— New York Road Runners (@nyrr) March 20, 2018
A half-marathon just wasn’t enough for Brooklyn runner Tim Decker.
Earlier this week, we reported on a bizarre (and world record-setting) indoor marathon that took place at the famed Armoury Track in New York City. Coincidentally, it was one of two running events taking place in New York that day. The other was the significantly bigger (yet shorter) NYC Half.
Local runner and coach Tim Decker decided to run both. The 48-year-old completed the half, which started at 7:30 am local time, in 1:35:12. He had time to take the train home to change before heading over to the Fort Washington Ave. Armory, where he was slated to start running at 11:30. He finished in 3:58:35.
It’s not the first time Decker tucked in a couple of races in a single day. According to a blog post from the Central Park Track Club archives, back in 2004, Decker once did something much crazier. He ran the first 13K of the New York City Marathon, then jumped in his car and drove upstate to Westchester, where he competed in a local 10K (finishing in an impressive 38:05). He then drove himself back to the city, and jumped in the marathon, still ongoing, at the exact same spot he’d left off. He finished the 42.2K run in 8:27:32. That’s impressive, considering it takes about an hour each way on a Sunday morning to get to Westchester from Brooklyn. So, in theory, he ran 52K in about 6:30.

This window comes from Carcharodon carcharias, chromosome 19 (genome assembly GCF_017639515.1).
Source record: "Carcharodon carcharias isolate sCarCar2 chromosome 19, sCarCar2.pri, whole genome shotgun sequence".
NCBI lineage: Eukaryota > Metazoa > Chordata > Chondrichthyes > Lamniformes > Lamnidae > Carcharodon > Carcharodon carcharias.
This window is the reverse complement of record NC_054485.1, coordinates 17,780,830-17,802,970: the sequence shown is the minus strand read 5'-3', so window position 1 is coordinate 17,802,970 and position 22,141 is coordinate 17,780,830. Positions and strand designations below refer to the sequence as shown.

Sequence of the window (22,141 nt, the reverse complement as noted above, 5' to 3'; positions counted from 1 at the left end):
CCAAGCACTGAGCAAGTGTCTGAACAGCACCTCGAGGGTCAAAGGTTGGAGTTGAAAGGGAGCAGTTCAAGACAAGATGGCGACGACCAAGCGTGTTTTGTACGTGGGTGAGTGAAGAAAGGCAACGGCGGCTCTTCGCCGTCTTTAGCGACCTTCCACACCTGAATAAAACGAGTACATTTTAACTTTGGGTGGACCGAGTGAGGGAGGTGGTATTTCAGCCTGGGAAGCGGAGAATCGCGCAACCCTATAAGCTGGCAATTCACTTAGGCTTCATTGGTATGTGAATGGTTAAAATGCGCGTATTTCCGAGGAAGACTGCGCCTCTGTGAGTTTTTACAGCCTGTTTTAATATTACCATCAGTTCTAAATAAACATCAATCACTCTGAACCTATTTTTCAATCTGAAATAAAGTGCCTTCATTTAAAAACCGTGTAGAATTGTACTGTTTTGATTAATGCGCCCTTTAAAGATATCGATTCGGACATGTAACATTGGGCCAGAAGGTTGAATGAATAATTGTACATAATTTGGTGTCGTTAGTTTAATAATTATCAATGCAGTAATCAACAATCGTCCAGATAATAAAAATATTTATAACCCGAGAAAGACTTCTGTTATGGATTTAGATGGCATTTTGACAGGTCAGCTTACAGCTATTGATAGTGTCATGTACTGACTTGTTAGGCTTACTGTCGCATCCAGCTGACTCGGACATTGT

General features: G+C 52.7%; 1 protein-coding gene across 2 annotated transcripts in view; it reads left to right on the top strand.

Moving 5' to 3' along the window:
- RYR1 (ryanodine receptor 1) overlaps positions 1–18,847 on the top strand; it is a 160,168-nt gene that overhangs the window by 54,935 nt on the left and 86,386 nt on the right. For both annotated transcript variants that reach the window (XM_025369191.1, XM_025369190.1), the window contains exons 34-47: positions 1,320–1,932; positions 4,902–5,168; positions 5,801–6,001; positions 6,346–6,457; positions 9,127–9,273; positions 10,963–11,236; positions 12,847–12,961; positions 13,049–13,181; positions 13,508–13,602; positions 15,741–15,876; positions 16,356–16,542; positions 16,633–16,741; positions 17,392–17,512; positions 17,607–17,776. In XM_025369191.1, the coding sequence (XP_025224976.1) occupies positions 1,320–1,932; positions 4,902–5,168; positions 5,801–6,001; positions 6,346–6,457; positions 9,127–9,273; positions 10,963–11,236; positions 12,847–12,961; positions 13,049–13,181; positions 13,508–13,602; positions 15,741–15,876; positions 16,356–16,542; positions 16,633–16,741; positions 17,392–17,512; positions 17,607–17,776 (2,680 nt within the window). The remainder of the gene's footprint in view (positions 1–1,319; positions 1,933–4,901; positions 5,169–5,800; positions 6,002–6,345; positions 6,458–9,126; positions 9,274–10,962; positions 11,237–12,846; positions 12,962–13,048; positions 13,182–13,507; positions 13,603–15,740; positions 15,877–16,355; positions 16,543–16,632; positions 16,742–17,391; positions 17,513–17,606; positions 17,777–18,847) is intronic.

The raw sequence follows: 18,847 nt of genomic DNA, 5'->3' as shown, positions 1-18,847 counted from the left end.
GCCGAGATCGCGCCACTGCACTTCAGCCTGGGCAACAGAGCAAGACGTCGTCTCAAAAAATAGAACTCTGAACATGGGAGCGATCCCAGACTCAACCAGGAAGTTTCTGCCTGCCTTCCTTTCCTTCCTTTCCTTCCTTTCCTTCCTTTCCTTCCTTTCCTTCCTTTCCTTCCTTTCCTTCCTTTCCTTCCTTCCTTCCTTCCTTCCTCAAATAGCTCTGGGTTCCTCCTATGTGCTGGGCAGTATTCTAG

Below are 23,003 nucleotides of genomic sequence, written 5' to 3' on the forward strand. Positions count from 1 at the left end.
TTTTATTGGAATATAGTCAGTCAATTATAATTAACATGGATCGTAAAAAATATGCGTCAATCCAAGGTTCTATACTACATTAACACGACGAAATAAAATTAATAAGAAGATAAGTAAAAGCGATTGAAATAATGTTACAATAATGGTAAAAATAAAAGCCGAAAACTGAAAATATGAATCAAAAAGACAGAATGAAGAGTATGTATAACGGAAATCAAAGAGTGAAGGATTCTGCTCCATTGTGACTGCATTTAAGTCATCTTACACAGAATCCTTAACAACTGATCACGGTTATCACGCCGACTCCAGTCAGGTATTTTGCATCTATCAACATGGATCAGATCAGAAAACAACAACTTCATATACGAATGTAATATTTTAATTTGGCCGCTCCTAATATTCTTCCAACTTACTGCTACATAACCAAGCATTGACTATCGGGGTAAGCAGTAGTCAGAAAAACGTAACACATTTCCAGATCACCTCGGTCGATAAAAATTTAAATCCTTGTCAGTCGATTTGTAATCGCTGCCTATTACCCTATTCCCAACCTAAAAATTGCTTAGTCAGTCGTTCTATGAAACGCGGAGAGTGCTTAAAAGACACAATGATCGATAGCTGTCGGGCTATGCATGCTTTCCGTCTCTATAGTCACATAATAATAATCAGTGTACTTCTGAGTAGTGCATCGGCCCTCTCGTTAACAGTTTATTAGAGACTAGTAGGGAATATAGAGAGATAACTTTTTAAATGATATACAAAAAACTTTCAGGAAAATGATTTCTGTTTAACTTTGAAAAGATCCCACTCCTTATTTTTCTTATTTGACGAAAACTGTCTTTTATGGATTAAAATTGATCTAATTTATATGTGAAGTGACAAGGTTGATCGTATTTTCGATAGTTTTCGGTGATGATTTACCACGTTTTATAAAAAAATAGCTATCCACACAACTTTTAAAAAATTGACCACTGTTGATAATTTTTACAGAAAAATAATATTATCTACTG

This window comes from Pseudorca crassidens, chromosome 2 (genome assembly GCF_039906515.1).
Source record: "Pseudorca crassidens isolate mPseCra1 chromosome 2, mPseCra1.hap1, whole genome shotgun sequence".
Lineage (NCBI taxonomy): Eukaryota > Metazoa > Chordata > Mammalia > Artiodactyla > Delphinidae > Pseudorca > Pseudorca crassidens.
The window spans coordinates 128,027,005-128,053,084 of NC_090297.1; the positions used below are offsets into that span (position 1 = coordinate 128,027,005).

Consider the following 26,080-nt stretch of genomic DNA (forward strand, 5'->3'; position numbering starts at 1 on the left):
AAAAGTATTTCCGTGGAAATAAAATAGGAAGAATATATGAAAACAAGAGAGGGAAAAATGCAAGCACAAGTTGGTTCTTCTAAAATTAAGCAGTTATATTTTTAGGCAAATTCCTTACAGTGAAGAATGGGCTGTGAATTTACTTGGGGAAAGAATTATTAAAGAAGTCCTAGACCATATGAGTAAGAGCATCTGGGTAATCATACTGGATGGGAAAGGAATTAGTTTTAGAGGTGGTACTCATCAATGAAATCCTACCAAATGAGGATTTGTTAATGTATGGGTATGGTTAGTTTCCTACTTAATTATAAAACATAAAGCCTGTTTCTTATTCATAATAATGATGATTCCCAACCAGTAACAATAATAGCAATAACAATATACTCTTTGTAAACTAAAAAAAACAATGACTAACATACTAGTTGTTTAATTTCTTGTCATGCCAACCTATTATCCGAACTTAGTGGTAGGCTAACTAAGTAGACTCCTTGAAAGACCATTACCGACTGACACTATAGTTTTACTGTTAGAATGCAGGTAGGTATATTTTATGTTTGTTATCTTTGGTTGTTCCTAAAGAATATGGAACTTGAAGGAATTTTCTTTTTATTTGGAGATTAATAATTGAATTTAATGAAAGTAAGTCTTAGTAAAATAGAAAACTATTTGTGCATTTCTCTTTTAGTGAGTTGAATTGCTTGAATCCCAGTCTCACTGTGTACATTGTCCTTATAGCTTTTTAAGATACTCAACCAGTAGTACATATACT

“I’ve actually experimented a lot with double-headers,” says Dexter. “In September I did a 100-miler and left twice to do two different 5Ks. I look for long races with enough clock time to allow me to make it back before the cutoff.”
This was Decker’s first indoor marathon, which, at the Armory, involves 211 laps around a 200m banked track. For most people, the thought of 211 repetitions is mind-numbing, but Decker claims boredom wasn’t a problem. “There’s a big screen at one end, and two more digital boards at eye level on the sides, so the numbers are changing all the time and you get constant feedback.” He also found his mind more than occupied by the numerous relay teams on the track, and listening to a mix of pop and rock on his MP3. Surprisingly, runners did not change direction during the race.
Decker trains with the New York Flyers Running Club. He also coaches runners trying to qualify for Boston, which he has run 23 years in a row. Is he planning on breaking the record, which is 50? “That would be very cool,” says Decker, “but I’d be 76 years old, so we’ll see.”